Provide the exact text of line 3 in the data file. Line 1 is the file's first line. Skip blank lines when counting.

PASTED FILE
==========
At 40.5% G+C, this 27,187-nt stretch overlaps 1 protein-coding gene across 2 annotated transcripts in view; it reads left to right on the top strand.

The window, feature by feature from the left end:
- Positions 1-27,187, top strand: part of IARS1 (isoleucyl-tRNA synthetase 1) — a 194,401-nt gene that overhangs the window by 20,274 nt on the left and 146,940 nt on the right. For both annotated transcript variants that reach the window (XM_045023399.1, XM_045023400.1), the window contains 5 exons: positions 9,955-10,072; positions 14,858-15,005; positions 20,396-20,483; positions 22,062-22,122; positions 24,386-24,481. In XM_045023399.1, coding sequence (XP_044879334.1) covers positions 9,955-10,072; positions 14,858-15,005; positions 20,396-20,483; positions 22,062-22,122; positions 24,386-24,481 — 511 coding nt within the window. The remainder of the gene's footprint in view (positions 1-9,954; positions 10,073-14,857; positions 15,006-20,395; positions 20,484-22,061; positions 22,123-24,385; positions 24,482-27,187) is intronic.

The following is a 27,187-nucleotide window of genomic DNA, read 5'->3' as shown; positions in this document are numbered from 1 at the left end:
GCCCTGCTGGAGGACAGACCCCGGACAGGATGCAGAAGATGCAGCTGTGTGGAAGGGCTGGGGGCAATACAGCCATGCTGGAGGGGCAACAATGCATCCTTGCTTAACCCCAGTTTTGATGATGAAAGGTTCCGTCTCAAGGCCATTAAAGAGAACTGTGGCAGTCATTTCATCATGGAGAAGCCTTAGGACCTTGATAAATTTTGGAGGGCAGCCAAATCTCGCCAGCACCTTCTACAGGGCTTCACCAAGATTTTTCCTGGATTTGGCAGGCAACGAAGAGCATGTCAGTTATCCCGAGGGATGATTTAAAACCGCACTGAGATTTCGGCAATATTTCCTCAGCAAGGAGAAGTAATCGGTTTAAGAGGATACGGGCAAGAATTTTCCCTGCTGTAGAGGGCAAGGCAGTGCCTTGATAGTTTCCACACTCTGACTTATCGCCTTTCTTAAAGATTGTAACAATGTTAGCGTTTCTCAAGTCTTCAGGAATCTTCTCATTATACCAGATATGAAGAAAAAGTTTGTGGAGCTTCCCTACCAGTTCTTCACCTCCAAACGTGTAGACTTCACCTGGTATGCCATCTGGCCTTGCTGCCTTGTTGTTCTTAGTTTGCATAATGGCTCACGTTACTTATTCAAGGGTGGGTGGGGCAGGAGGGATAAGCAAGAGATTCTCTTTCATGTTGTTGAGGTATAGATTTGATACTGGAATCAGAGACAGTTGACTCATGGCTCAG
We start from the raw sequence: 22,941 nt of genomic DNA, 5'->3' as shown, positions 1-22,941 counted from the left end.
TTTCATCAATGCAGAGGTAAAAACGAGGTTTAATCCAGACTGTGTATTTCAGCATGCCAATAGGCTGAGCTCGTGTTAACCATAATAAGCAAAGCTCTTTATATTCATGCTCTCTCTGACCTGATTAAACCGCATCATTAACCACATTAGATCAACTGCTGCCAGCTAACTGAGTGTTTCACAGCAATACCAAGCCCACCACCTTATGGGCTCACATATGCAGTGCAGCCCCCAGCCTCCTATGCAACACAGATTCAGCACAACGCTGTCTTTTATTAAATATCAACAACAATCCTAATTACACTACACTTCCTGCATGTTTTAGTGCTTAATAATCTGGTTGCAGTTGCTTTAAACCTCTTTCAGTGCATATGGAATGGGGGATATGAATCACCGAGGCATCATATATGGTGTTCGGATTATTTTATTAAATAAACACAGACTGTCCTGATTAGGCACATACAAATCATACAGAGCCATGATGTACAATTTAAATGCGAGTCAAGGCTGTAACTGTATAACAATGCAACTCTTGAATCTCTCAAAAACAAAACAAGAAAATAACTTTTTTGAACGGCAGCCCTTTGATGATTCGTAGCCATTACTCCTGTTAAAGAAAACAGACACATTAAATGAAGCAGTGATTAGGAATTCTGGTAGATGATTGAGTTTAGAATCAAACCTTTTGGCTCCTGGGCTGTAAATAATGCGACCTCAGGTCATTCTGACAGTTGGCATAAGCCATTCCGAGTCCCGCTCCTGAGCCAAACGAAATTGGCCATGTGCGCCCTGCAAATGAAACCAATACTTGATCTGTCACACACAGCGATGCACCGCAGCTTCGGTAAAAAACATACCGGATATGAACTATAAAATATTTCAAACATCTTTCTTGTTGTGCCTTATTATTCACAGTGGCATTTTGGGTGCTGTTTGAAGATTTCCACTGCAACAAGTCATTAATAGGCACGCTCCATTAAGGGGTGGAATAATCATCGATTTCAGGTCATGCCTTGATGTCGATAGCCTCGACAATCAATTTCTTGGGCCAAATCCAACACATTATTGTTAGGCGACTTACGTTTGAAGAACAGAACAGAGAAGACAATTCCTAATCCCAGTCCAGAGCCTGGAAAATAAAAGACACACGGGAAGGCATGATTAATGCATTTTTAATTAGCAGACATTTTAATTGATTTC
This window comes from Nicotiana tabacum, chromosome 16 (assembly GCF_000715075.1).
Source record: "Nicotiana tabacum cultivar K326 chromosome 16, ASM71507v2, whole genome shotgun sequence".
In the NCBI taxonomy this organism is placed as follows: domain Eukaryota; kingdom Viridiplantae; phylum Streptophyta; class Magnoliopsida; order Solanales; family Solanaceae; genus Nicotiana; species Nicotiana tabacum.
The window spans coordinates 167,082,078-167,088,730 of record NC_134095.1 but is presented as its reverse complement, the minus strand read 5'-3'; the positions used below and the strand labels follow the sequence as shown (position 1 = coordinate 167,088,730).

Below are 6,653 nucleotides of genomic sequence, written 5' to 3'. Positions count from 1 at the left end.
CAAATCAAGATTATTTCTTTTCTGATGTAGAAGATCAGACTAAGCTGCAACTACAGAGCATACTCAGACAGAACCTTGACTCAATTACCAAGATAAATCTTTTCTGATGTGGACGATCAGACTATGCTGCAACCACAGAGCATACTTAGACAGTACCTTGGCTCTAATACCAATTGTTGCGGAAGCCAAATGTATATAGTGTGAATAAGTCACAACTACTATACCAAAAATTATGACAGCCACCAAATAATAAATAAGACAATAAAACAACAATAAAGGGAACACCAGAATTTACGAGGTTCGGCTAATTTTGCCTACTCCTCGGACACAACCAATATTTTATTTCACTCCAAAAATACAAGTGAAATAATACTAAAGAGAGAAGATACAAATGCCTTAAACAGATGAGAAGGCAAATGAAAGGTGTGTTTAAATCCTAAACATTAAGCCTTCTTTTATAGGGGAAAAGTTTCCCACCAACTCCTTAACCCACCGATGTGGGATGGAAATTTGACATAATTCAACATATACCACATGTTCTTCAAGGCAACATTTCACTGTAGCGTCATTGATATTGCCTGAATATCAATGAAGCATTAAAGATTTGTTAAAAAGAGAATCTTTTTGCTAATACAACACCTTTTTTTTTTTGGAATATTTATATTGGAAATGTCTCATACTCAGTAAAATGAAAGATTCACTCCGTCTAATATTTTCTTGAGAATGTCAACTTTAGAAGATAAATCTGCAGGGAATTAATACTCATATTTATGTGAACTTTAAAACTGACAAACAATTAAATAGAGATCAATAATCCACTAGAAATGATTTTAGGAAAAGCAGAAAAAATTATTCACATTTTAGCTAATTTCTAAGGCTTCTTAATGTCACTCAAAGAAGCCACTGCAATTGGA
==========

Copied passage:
- Positions 1-27,187, top strand: part of IARS1 (isoleucyl-tRNA synthetase 1) — a 194,401-nt gene that overhangs the window by 20,274 nt on the left and 146,940 nt on the right. For both annotated transcript variants that reach the window (XM_045023399.1, XM_045023400.1), the window contains 5 exons: positions 9,955-10,072; positions 14,858-15,005; positions 20,396-20,483; positions 22,062-22,122; positions 24,386-24,481. In XM_045023399.1, coding sequence (XP_044879334.1) covers positions 9,955-10,072; positions 14,858-15,005; positions 20,396-20,483; positions 22,062-22,122; positions 24,386-24,481 — 511 coding nt within the window. The remainder of the gene's footprint in view (positions 1-9,954; positions 10,073-14,857; positions 15,006-20,395; positions 20,484-22,061; positions 22,123-24,385; positions 24,482-27,187) is intronic.